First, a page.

Liberia News: PWD’s Kids Narrate Ordeal

By Jamesetta D Williams

Monrovia-February-27-TNR:On a daily basis, children as young as five are seen on the streets holding the hands of their disabled parents, mostly the visually impaired as they go about asking for alms to get food on the tables for their parents some of whom are being reduced to wheelchairs while others are visually impaired.

These kids despite being given the responsibilities as bread winners for families, have not had the opportunity to acquire formal education.

Many of these kids are forced to lead people with disabilities in every street corner becoming bread winners for the disabled people something that continues to prevent them from going to school.

Some of the kids who spoke to our reporter in an interview disclosed that they have no means of going to school as they are usually forced to carry their disabled parents and relatives on the streets daily to ask of alms.

In the Redlight General Market, some of them who have taken their disabled parents there to do their usual begging narrated that they are interested in education but no one to assist them with their education. They also said there is no time to go to school because they have to lead their parents on the various streets and market places to hustle for food for the families.

In Liberia, hundreds of kids between the ages five to fifteen are the bread winners for the disabled community. They are forced to lead the visually impaired by the hands daily to take them around mainly crowded areas for the daily hustle, while others are forced to push wheelchairs of the disabled to move them around in search of food.

Little Medley Brown, a 10-year-old girl narrated that her mother has been blind for several years. Medley said her uncle was the one taking care of her mother while she (Medley) was attending PCS School.

She said unfortunately, her uncle Mark decided to walk away from home to join his friends as gambler. “I’ve to take the responsibility of taking care of my mother and as a result, I’ve to drop out of school. I couldn’t attend school anymore because my mom and I have to hustle daily to find food for the family.”

Narrating her ordeal as she spoke to our report, Medley added, “I have be out of school for the past two years; I feel bad when seeing my friends attending, but also feel bad for my mother condition.”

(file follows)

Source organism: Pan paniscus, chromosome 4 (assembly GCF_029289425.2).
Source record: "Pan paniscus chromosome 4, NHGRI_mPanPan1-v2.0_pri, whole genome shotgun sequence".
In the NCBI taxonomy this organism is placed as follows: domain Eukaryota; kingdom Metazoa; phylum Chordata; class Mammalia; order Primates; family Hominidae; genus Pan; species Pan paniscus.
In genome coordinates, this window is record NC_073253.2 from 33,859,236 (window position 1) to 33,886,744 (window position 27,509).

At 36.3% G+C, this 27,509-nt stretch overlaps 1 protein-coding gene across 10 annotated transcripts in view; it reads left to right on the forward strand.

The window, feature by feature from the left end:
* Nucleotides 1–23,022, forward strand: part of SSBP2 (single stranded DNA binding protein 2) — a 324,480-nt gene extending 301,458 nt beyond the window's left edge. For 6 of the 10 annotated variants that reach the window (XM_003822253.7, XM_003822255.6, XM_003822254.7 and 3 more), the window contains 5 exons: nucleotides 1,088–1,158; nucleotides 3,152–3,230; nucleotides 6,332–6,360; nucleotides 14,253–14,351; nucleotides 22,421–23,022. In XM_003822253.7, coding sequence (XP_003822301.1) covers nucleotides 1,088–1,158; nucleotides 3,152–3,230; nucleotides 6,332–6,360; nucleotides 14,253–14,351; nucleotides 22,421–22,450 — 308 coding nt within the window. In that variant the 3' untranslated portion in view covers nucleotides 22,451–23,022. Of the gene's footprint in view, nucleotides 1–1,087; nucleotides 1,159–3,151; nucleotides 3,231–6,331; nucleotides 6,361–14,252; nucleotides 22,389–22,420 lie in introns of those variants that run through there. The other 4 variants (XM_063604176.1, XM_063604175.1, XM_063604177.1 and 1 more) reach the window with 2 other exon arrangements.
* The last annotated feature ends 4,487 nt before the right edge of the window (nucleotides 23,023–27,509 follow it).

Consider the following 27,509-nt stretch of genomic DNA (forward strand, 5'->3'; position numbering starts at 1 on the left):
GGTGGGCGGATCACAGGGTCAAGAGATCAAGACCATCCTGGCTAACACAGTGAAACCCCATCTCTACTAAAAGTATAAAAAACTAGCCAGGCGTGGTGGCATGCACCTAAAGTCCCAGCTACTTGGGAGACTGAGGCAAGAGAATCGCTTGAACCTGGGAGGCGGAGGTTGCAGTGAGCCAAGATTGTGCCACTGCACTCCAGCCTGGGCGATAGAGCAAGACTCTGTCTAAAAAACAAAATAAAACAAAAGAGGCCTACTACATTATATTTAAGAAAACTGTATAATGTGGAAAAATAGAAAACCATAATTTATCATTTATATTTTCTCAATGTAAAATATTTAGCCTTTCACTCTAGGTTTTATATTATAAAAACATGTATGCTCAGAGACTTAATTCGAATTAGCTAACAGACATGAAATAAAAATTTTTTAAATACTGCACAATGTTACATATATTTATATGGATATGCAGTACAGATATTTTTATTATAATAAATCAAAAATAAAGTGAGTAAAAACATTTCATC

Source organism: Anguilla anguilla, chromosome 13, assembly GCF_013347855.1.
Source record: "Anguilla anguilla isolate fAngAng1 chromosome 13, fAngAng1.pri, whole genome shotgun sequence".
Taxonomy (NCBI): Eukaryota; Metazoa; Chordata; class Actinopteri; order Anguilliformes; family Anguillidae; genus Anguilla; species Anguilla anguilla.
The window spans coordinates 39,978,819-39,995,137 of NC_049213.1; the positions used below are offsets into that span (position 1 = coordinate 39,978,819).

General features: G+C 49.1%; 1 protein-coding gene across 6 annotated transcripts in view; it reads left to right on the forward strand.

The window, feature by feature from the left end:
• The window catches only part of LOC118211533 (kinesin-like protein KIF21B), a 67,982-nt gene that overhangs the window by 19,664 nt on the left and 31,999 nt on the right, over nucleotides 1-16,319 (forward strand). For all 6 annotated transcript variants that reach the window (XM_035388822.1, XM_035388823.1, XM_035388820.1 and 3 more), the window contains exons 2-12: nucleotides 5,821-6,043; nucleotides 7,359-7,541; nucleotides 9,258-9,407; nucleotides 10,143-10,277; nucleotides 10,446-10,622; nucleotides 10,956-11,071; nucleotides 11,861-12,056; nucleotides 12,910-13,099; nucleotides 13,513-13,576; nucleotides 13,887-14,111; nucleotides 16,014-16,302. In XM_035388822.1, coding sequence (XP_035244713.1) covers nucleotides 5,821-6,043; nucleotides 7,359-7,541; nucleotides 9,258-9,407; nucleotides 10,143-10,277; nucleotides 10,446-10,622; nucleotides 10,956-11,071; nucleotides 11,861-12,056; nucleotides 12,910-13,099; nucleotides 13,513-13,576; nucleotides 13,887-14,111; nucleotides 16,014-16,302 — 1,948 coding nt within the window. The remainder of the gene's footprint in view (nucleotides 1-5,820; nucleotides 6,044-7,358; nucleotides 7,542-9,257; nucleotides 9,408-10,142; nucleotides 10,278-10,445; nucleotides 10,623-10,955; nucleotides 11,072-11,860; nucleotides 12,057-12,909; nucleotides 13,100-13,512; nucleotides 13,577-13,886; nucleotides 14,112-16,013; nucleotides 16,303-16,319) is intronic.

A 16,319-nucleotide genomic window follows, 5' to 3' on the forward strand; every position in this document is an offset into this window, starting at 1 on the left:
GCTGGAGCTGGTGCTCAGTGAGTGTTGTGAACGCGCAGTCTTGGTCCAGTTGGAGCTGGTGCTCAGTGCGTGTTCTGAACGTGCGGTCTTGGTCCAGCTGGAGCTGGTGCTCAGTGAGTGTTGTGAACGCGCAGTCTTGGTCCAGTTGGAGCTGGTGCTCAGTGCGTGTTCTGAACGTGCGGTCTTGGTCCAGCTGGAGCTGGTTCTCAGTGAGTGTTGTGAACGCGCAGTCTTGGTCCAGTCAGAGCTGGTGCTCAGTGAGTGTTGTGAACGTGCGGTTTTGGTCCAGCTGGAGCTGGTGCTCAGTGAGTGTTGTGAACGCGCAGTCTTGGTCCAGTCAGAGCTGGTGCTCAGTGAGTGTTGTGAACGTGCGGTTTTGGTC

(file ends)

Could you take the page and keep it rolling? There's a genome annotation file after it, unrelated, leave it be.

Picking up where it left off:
She said, “My father died due to the same condition of my mother sometimes it is very difficult for us to eat or have access to food. I’m uncomfortable with this situation but there is nothing else I can do because no one to help us; I’m the only one my mother has. I don’t know the whereabouts of my other brothers and sisters,” Medley sorrowfully narrated.

She disclosed that her dream is to be a police officer but it is unfortunate for her because she has dropped out from school.

“Sometimes my teachers used to send my lessons to me at home for study, but not anymore because there is no money so I just decided to focus on helping my mother with the daily hustle of bread winning,” Medley explained.

She wants government through the Ministry of Education to intervene in their situation by ensuring that they are given the opportunity to go back to school.

Medley tearfully stressed, “Every child deserves better education whether you are poor or rich, but for us, we have been denied the opportunity to go to school due to our parents’ condition.”

Like Medley, little Peace Gibson who is a blind child, narrated that he has never attended school from the day of his birth.  He said his father got blind by car accident some three years ago while his mother is nowhere to be seen.

“My sister was also blind too but she died last year November. My wish is for me to attend school and learn what others are learning,” little Peace Gibson narrated.

Little Gibson added that whenever he’s around school campuses, he usually sits nearby and listen to the students to enable him learn some of their lessons being taught in the school.

He said his late sister used to do the same to the extent that one morning while on her way at the school campus, she was hit by a motorcycle and died instantly.

Little Gibson added, I’m 14-year-old going to my 15, I’m still blind and don’t have any form of education. I’m unable to go to school due to me and father’s blindness.

Peace suggested that if the government wants to help the blind, they should focus on the kids who are out of school and being forced to win bread for their parents and relatives with disabilities and also kids who are disabled and visually impaired.

Alice Joe, another kid who is forced to take care of her parents due to their disabilities, narrated, “I feel bad with this condition and without any form of education. Sometimes I just feel like committing suicide to end my life.”

Alice added that acquiring education has been something they have ever wished for. “Unfortunately, some of us are unable due to the parental support and care. My mother and father are blind, I’m the only person who takes them around to beg for money for food; so there is no way for me to be educated,” she told this paper with tears running down her cheek.

Like Medley, little Gibson and Alice, other kids who also help their blind parents to move around are appealing to President Joseph Nyuma Boakai, First Lady Kartumu Boakai, other philanthropists, and the entire government to intervene in their situation as they are also future leaders of the country only if they are given the opportunity to return to the classroom.

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